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Improv comedy course journal: week 5

This is an account of the fifth week of a six week improv comedy course run by The National Comedy Theater in San Diego. Read about week 1week 2week 3, and week 4.

We spent the first few minutes warming up with Zip, Zap, Zop and Zoom, Schwartz, Pofigliano. We’re seriously awesome at this game now! We were introduced to a new warm up game called The Frog Game. This is an evil game! It’s one of the easiest set of rules, but requires a lot of concentration and the pressure to say the right thing really builds as the game progresses. Everyone stands in a circle and take turns to say the next statement in a sequence before passing the turn on to the person on their left. The sequence goes: One frog.. two eyes.. four legs.. kerplunk.. in the water. Two frogs.. four eyes.. eight legs.. kerplunk.. kerplunk.. in the water.. etc. See the pattern? Notice the second “kerplunk” for the second frog? Easy right? Just you try it!

The rest of this class focused on creating characters. During the class we got to play a lot of different characters and learn techniques for creating them out of thin air.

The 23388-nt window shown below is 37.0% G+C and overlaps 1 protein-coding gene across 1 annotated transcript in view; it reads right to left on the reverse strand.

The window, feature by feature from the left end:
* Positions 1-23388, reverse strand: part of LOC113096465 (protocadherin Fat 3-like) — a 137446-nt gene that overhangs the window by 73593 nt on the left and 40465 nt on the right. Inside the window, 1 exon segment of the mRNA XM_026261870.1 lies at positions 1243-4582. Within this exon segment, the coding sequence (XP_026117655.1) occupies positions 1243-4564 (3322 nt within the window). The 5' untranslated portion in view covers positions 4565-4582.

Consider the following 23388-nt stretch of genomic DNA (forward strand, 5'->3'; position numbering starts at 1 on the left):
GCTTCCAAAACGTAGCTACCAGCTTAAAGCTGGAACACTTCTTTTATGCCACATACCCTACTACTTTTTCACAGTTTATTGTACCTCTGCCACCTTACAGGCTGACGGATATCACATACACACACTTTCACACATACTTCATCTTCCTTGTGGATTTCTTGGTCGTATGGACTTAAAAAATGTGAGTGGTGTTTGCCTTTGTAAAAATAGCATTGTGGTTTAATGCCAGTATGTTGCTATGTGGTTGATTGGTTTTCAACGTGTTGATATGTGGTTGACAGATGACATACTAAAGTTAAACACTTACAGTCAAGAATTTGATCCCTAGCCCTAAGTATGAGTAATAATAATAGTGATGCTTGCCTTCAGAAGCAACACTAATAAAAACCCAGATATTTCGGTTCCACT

Hitchhiker
For the first game we set up a “car” (four chairs) on stage and put four passengers inside. They were told to play neutral characters. Another person was told to embody a strong character and to hitch a lift from the passengers. One passenger got out, the hitchhiker got in and then the scene continued with everyone taking on the characteristics of the hitchhiker. The game continued like this introducing loads more hitchers with strong characters. This was a fun game. The hitchers chose some interesting characters, and we got experience identifying character traits and attempting to embody them ourselves. We also got to interact with each other. I noticed that when four people are playing the same character the traits tend to get exaggerated as everyone introduces new ideas.